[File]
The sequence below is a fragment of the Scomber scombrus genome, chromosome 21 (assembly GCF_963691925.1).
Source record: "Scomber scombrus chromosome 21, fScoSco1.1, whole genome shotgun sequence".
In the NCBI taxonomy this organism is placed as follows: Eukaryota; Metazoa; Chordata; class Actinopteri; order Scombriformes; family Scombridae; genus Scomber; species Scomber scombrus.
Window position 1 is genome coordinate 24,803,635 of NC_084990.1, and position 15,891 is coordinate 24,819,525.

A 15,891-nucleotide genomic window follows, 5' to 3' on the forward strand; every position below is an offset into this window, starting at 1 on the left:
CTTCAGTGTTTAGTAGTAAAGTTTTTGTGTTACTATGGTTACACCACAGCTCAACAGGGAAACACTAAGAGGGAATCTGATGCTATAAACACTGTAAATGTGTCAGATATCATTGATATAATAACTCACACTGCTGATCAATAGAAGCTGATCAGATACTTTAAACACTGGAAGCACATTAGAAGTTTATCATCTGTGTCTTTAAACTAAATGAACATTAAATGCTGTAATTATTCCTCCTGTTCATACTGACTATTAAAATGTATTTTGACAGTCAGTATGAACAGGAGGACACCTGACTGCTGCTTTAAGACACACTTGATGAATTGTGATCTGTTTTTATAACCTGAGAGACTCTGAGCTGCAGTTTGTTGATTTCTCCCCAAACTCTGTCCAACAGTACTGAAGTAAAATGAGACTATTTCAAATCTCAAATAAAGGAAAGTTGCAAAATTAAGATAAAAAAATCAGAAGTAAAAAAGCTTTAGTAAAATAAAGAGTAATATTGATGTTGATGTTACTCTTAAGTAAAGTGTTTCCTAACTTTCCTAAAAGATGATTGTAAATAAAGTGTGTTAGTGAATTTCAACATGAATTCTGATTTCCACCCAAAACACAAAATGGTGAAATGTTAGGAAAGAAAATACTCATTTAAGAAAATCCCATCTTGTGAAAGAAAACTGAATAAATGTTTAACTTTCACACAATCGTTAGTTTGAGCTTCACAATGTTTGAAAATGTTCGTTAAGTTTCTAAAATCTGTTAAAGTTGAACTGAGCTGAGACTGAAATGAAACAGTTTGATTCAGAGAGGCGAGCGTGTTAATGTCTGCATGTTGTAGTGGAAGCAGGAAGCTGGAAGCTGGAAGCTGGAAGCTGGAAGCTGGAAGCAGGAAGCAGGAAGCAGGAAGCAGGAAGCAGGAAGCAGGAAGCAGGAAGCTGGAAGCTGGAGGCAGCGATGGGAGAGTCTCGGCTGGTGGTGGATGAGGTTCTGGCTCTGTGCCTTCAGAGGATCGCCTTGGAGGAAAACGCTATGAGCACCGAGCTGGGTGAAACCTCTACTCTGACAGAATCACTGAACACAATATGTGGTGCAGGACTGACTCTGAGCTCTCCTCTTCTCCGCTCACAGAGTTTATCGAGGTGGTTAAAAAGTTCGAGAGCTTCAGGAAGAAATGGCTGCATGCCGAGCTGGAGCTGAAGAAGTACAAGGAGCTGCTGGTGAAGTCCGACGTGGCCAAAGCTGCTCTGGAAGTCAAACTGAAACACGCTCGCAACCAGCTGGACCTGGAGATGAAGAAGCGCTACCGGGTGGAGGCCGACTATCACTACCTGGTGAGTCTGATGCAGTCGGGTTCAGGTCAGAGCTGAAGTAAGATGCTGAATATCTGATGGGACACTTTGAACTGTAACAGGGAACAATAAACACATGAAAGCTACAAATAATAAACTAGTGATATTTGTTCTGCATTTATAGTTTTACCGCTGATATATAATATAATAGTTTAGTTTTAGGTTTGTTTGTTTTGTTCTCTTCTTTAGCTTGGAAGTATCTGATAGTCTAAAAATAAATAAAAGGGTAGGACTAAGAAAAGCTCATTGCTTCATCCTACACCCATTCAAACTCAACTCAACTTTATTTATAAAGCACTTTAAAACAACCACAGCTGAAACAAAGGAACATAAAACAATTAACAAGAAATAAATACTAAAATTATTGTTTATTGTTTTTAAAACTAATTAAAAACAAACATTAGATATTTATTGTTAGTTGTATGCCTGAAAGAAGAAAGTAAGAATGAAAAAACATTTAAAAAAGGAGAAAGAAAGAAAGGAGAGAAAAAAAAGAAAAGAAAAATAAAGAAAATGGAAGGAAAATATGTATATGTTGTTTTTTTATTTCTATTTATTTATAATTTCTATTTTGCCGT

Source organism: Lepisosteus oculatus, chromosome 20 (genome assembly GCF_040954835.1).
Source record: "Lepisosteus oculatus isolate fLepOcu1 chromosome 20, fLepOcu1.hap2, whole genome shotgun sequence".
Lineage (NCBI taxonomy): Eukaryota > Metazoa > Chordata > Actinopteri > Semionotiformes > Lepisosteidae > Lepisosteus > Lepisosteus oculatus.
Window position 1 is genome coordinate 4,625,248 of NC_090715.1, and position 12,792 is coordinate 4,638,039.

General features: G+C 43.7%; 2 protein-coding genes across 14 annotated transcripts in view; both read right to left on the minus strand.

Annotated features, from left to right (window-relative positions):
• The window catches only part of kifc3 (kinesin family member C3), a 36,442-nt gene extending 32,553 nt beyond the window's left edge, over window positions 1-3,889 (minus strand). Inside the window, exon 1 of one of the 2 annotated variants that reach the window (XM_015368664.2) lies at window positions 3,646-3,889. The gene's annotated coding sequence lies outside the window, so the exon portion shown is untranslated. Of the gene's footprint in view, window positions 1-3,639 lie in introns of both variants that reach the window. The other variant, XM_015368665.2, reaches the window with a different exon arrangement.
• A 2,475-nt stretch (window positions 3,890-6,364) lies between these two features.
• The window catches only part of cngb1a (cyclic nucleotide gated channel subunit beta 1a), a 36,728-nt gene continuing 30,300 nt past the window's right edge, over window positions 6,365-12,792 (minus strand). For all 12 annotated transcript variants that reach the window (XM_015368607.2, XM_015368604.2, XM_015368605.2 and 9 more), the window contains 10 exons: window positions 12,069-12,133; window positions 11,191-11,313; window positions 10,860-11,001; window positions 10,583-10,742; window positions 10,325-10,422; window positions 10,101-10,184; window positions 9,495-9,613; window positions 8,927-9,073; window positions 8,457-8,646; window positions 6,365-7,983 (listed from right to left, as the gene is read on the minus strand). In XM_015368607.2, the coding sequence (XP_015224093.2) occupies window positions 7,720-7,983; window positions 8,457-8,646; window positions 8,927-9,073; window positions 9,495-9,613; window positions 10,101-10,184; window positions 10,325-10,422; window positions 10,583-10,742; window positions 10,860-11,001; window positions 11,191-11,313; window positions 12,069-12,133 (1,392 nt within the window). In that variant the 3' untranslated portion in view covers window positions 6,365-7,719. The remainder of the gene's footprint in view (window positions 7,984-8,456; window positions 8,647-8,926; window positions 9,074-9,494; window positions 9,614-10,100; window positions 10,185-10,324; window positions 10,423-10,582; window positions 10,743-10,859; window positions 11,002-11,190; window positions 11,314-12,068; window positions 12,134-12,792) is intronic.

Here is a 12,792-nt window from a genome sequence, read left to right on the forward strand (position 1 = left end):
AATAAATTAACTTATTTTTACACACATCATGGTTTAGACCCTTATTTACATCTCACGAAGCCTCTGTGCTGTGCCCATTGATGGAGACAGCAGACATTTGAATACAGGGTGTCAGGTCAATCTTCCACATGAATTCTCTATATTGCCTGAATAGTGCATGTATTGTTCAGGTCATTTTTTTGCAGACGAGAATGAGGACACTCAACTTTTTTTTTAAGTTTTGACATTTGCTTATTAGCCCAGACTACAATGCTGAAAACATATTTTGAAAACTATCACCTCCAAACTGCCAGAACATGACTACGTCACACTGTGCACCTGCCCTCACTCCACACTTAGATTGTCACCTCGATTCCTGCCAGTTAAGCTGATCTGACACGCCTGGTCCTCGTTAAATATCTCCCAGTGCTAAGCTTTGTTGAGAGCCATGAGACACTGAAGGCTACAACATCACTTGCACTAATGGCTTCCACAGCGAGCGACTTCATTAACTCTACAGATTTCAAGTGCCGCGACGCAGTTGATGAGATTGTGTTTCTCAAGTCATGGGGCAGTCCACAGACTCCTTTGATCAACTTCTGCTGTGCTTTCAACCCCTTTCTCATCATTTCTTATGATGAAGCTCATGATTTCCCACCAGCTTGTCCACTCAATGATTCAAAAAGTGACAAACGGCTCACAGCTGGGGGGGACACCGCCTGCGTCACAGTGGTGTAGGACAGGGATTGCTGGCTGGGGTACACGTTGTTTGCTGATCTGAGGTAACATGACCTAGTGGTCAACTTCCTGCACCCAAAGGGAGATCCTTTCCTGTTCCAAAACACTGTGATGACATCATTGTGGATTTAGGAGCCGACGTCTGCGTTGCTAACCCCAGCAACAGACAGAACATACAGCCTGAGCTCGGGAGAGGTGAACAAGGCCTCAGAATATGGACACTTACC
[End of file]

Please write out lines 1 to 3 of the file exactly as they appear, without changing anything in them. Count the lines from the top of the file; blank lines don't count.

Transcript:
The sequence below is a fragment of the Scomber scombrus genome, chromosome 21 (assembly GCF_963691925.1).
Source record: "Scomber scombrus chromosome 21, fScoSco1.1, whole genome shotgun sequence".
In the NCBI taxonomy this organism is placed as follows: Eukaryota; Metazoa; Chordata; class Actinopteri; order Scombriformes; family Scombridae; genus Scomber; species Scomber scombrus.